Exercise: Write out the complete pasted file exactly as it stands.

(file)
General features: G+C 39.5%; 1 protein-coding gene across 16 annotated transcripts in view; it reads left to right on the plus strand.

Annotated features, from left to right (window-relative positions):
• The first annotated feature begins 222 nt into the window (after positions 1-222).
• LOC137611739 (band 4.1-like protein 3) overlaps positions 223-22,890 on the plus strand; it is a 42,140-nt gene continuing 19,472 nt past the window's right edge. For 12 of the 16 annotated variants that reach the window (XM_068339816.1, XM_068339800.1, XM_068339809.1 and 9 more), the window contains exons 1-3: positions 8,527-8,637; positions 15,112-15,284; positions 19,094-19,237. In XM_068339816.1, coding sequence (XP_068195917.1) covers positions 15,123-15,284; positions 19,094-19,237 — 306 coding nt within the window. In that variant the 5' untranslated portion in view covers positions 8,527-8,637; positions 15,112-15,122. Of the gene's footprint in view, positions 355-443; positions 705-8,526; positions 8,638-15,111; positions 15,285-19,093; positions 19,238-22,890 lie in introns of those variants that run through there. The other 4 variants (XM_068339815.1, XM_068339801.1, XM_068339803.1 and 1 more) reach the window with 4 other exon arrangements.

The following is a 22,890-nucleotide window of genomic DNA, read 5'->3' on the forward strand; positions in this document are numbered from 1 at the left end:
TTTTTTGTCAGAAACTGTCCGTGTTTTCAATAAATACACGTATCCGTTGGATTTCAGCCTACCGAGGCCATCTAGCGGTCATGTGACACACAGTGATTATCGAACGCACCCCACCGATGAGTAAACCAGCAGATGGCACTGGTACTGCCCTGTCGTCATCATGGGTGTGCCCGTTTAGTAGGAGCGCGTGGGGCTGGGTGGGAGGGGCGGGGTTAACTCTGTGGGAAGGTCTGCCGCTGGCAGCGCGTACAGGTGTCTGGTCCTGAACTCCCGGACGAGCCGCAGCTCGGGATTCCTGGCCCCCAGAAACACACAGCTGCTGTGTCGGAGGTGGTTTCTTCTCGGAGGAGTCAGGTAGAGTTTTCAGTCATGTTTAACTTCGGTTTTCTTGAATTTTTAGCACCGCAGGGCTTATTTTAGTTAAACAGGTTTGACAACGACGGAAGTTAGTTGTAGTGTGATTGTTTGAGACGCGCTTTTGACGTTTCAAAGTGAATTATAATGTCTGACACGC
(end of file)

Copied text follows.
General features: G+C 39.5%; 1 protein-coding gene across 16 annotated transcripts in view; it reads left to right on the plus strand.

Annotated features, from left to right (window-relative positions):
• The first annotated feature begins 222 nt into the window (after positions 1-222).
• LOC137611739 (band 4.1-like protein 3) overlaps positions 223-22,890 on the plus strand; it is a 42,140-nt gene continuing 19,472 nt past the window's right edge. For 12 of the 16 annotated variants that reach the window (XM_068339816.1, XM_068339800.1, XM_068339809.1 and 9 more), the window contains exons 1-3: positions 8,527-8,637; positions 15,112-15,284; positions 19,094-19,237. In XM_068339816.1, coding sequence (XP_068195917.1) covers positions 15,123-15,284; positions 19,094-19,237 — 306 coding nt within the window. In that variant the 5' untranslated portion in view covers positions 8,527-8,637; positions 15,112-15,122. Of the gene's footprint in view, positions 355-443; positions 705-8,526; positions 8,638-15,111; positions 15,285-19,093; positions 19,238-22,890 lie in introns of those variants that run through there. The other 4 variants (XM_068339815.1, XM_068339801.1, XM_068339803.1 and 1 more) reach the window with 4 other exon arrangements.

The following is a 22,890-nucleotide window of genomic DNA, read 5'->3' on the forward strand; positions in this document are numbered from 1 at the left end:
TTTTTTGTCAGAAACTGTCCGTGTTTTCAATAAATACACGTATCCGTTGGATTTCAGCCTACCGAGGCCATCTAGCGGTCATGTGACACACAGTGATTATCGAACGCACCCCACCGATGAGTAAACCAGCAGATGGCACTGGTACTGCCCTGTCGTCATCATGGGTGTGCCCGTTTAGTAGGAGCGCGTGGGGCTGGGTGGGAGGGGCGGGGTTAACTCTGTGGGAAGGTCTGCCGCTGGCAGCGCGTACAGGTGTCTGGTCCTGAACTCCCGGACGAGCCGCAGCTCGGGATTCCTGGCCCCCAGAAACACACAGCTGCTGTGTCGGAGGTGGTTTCTTCTCGGAGGAGTCAGGTAGAGTTTTCAGTCATGTTTAACTTCGGTTTTCTTGAATTTTTAGCACCGCAGGGCTTATTTTAGTTAAACAGGTTTGACAACGACGGAAGTTAGTTGTAGTGTGATTGTTTGAGACGCGCTTTTGACGTTTCAAAGTGAATTATAATGTCTGACACGC